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Ole Miss football preview 2016: Youth at safety leaves a lot of question marks

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The Rebels return Tony Conner and a veteran group of corners, but are set to start a pair of underclassmen on the back end. Can they avoid game-breaking mistakes?

Arkansas v Mississippi Photo by Stacy Revere/Getty Images

One of the more worrisome storylines to come out of Ole Miss’ fall camp was that of injuries, especially on defense. Tony Conner and (hopefully) Fadol Brown are progressively working their way back into the mix for the Landsharks, but last week Hugh Freeze confirmed that C.J. Moore had suffered a torn pectoral muscle and could end up missing the entire 2016 season. Hoo boy.

Though Moore isn’t a starter, his loss is significant in that it removes one of the few experienced defenders from the safety rotation. Nine months after Mike Hilton and Trae Elston played their last games as Rebels, Freeze and Dave Wommack are faced with sending two underclassmen out to fill the gaps at the rover and free safety spots. Enter true freshman Myles Hartsfield at rover and sophomore Zedrick Woods at free safety.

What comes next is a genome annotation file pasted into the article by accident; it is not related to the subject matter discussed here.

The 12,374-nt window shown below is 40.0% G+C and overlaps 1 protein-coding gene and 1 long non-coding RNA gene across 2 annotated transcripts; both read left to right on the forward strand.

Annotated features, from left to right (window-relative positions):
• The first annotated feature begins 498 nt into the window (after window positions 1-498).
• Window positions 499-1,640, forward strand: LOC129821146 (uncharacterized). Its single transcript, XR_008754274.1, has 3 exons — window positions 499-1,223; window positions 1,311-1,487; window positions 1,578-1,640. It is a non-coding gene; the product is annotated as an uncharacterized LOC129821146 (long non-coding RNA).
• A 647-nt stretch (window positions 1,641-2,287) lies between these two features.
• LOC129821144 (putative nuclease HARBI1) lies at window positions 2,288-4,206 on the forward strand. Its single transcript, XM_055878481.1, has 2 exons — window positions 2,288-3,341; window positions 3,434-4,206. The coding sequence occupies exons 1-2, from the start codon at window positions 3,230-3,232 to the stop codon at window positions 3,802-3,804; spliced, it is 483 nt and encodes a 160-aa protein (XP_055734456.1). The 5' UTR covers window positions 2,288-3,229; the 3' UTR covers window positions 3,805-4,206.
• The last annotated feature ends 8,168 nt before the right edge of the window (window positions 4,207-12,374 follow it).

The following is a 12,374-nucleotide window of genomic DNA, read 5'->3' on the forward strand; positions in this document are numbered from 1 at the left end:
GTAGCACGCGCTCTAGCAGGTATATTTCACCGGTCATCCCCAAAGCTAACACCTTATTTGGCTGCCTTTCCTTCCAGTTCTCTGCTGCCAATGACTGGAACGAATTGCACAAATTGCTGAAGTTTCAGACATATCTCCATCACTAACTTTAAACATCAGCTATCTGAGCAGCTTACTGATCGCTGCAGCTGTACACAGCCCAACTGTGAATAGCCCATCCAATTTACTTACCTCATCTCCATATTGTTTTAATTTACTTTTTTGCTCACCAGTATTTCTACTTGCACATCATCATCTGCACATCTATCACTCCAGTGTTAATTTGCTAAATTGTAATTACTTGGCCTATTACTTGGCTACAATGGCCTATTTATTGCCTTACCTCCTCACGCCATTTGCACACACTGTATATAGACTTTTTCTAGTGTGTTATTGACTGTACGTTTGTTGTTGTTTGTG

Defensive backs coach Corey Batoon voiced expected concern while speaking with The Clarion-Ledger:

When you look at the amount of snaps that we’ve lost with Trae and Mike, that’s the biggest thing you worry about is replacing that experience. From a talent standpoint, you feel good about it. I don’t think there’s an issue from a talent standpoint. It’s just experience.

Freeze shared similar thoughts with Scout.com:

We are very young back there; I forget how young we are sometimes. We’re playing a lot of young kids on the back end of our defense right now. I do think they have the potential to be very good. But they are young. You make one mistake against a team like the ones we have to play early on, it can be costly. (Ole Miss safeties coach) Corey (Batoon) does a good job back there of getting them prepared. They are young, though. They’ll make some mistakes.

So the question now becomes: how quickly can Woods and Hartsfield catch on, and how many big plays will they allow against top-tier talent in the early going of 2016?